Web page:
AP Physics - Experiment 2a
Using DataStudioTM to Graph Experimental Data
- Part 2
-> Mr. Stanbrough
Physics-> AP Labs-> this
This lab extends the previous DataStudioTM lab in two
- you are going to analyze a slightly more-complicated
- you are going to construct your own experiment file.
As in the previous
DataStudioTM lab, you will reanalyze data from a prior
experiment - in this case, the "Period of
Back in the "good old days" (I know how you young people love to
hear stories about the "good old days"!), when data analysis was done
by hand - perhaps with the aid of a slide rule or table of logarithms
- the standard (only!) way to do it was to find some mathematical
combination of the experimental quantities that would graph to a
straight line. It was just too much computation, even for the most
enthusiastic young physicist, to do it any other way. Today, even
though computers have revolutionized data analysis (among other
things...), straight lines are still very important and commonly
In this lab, you will learn how to set up a graph, perform
calculations on data, and graph and analyze the transformed data.
your data from "Experiment 2 - Period of SHM"
- Open the DataStudioTM software. This time, click on
"Enter Data" from the initial screen. You should get a screen like
- You could just begin typing your data into the data table, but
it would be more professional to customize the setup just a bit.
button at the left of the main toolbar. This opens the Summary
Window, which contains Data and Display panes. The Data pane lists
all of the data sets generated so far (The data set
Adata under Editable Data is data Table 1.), and the
Display pane shows the ways in which the software can display the
The Data pane appears at the top of the Summary
window. It shows - and allows you to access - all of the
data generated in the experiment.
The Display pane appears at the bottom of the Summary
window. It shows - and allows you to select - the ways in
which your data can be displayed. You can change the name
of a graph or table by clicking on it and typing the new
- Double click the data set name (Adata) in the Data
pane, and the Data Properties dialog will open. Here, you can
rename the data set and the x and y quantities (with units). You
generally don't need to specify minimum or maximum values for the
data - the software will calculate them from the data you will
enter. "Precision" in this dialog means the number of significant
- Finally, click the settings button ()
in the graph's toolbar. Uncheck "Connect Data Points" in the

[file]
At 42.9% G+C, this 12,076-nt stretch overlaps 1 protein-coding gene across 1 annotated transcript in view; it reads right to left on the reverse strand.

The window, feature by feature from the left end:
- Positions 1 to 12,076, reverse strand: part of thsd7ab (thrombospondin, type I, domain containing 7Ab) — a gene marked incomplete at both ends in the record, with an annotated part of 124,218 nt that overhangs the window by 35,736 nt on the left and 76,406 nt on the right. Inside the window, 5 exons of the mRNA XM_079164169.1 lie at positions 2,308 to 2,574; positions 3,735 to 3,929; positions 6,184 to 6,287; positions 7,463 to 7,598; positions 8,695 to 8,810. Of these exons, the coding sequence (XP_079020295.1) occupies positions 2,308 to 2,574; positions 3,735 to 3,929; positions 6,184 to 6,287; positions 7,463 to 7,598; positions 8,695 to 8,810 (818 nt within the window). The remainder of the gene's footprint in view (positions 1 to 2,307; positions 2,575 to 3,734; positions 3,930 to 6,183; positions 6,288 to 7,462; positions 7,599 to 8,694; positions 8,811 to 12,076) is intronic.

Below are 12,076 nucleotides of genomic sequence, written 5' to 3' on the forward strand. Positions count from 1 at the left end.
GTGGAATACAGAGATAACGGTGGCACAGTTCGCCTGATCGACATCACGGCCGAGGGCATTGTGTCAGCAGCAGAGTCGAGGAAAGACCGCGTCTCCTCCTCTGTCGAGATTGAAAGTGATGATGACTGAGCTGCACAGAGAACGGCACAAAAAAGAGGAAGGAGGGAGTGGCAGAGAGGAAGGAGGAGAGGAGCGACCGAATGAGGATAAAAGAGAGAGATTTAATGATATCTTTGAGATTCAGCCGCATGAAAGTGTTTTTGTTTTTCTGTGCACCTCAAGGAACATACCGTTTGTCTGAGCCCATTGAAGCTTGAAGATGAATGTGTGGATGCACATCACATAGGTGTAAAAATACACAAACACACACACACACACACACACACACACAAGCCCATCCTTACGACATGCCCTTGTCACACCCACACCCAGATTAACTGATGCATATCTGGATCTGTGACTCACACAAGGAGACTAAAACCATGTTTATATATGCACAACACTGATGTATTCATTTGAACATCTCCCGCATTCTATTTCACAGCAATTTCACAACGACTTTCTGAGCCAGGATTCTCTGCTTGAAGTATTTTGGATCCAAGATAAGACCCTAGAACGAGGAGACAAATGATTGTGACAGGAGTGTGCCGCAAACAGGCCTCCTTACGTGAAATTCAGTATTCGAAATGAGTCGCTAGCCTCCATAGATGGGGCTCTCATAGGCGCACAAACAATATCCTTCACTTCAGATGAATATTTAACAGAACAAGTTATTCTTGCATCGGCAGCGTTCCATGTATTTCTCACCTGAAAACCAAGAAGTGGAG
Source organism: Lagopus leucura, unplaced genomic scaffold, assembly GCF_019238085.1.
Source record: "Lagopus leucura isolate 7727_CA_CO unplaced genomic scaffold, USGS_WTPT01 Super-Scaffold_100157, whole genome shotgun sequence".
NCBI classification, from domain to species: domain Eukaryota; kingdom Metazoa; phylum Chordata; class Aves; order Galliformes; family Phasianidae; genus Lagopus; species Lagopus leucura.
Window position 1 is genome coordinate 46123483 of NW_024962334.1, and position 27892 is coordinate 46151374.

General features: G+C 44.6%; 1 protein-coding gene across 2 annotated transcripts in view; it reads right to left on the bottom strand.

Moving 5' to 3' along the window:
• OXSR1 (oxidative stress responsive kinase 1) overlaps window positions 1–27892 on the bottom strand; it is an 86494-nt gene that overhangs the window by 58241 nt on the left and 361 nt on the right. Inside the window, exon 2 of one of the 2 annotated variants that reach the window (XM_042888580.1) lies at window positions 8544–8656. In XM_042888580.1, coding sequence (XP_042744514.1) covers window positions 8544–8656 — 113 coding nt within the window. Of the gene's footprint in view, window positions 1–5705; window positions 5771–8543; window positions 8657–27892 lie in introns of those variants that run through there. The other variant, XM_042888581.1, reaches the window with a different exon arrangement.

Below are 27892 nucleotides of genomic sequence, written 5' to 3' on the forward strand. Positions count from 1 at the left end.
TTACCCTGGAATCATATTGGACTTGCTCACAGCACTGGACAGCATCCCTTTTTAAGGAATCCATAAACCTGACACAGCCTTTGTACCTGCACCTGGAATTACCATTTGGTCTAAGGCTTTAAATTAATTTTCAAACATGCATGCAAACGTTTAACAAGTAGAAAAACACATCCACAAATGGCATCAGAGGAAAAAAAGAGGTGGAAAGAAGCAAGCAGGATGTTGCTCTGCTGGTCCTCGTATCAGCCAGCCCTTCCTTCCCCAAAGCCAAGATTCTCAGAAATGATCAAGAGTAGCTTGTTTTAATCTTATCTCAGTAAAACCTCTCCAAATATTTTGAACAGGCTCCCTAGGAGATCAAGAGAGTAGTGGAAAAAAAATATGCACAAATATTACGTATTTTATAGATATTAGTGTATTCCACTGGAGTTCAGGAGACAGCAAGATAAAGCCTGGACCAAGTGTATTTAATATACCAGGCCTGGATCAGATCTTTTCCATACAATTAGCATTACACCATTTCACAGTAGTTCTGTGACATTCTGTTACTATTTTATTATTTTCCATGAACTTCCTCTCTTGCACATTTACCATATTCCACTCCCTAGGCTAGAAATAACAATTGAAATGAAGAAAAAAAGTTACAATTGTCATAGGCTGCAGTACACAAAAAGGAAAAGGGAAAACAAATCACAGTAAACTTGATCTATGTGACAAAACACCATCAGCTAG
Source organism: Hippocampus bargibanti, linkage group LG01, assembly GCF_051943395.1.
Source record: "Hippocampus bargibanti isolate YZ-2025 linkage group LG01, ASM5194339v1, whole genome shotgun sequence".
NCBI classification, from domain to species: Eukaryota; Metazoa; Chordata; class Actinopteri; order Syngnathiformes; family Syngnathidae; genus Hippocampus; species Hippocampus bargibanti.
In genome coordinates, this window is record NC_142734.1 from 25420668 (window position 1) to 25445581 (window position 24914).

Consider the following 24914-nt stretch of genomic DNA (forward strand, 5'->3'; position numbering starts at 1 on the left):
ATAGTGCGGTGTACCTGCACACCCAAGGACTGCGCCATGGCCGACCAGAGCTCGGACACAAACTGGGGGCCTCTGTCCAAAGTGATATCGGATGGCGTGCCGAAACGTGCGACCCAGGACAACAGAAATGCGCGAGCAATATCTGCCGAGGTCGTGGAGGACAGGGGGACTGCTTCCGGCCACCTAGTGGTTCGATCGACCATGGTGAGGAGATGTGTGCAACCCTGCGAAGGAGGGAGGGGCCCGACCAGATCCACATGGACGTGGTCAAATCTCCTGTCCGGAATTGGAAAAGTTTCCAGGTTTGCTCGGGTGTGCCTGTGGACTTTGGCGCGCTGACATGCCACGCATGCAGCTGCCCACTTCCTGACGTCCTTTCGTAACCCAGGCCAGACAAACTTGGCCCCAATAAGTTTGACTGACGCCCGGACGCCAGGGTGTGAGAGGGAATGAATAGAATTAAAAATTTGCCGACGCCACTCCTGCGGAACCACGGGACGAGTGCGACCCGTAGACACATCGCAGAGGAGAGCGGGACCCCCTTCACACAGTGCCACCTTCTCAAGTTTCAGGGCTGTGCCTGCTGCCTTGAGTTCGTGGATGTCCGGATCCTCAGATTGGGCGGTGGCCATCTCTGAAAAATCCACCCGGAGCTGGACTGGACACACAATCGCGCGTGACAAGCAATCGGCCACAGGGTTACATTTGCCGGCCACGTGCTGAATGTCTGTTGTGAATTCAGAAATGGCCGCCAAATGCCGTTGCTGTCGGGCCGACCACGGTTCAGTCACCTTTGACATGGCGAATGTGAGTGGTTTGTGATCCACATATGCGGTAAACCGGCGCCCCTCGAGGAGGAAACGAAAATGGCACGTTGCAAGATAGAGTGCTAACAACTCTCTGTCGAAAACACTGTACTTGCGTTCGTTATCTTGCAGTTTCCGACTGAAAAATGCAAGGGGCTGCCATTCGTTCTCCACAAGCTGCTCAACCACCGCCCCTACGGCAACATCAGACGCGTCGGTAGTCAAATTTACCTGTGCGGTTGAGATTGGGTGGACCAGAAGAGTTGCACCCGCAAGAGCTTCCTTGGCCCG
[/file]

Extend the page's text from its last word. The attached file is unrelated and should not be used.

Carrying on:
"Appearance" pane (Aarrrrrggggghhhhh!). Then select the "Error
Estimates" tab and enter the estimated uncertainties for mass and
- Type your mass and period data into the data table. Note that
the points are (again!) plotted on the graph, and the scale
adjusted, as you type.
- Now, you need to find the equation that best fits your data.
You can try some of the functions in the
menu (in the graph's toolbar), but I don't think you are going to
find a really-good fit for this data from the given functions.
Note: You may get a reasonable fit from "Polynomial", but
this doesn't say much. Physicists generally scoff at a polynomial
fit. This is because there is an interesting theorem in
mathematics that says that you can fit a polynomial to any
continuous curve (over a restricted domain) if you are willing to
calculate enough terms in the polynomial.
The DataStudioTM software has a "quirk" in that it will
only do calculations on the independent (y-axis) variable - period
in this case. We can't, therefore, plot the square root of mass
vs. period - but this is not a problem, really. We will simply
plot mass vs. period2, which is logically
- Click the calculate button ()
in the main tool bar. (Note: There is also a
calculate button in the graph's toolbar (),
which works similarly, but not exactly the same. You can try it
sometime.) The Calculator Dialog will appear. Select "pow(x, 2)"
menu. Click the
when your dialog looks like the one below.
- If all has gone well, you will notice a new data set listed in
the Data pane of the Summary window. To create a data table for
this data, simply drag its icon from the Data pane and drop it on
the Table icon in the Displays pane.
- To create a graph for this data, drag the data icon from the
Data pane and drop it on the Graph icon in the Displays pane. You
will need to change the Settings ()
for this graph (uncheck "Connect Data Points", and set appropriate
- DataStudioTM does not automatically change the axis
labels and units when a calculation is performed. To do this,
button in the Calculator dialog. The Data Properties dialog for
the calculated data will appear, and you can make appropriate
changes (y-data is now "Period squared", and units are "sec^2",
- Now, you can go to the
submenu and select "Linear" (or "Proportional") to get a best-fit
straight line for mass vs. period2.
- You can plot your data for other springs by selecting "New
Data Table" from the "Experiment" menu, and starting over.
As before, it isn't necessary to restate your conclusions from the
original experiment (unless they have changed!), but what do you
think about this method of data analysis?
-> Mr. Stanbrough
Physics-> AP Labs-> this
last update August 29, 2003 by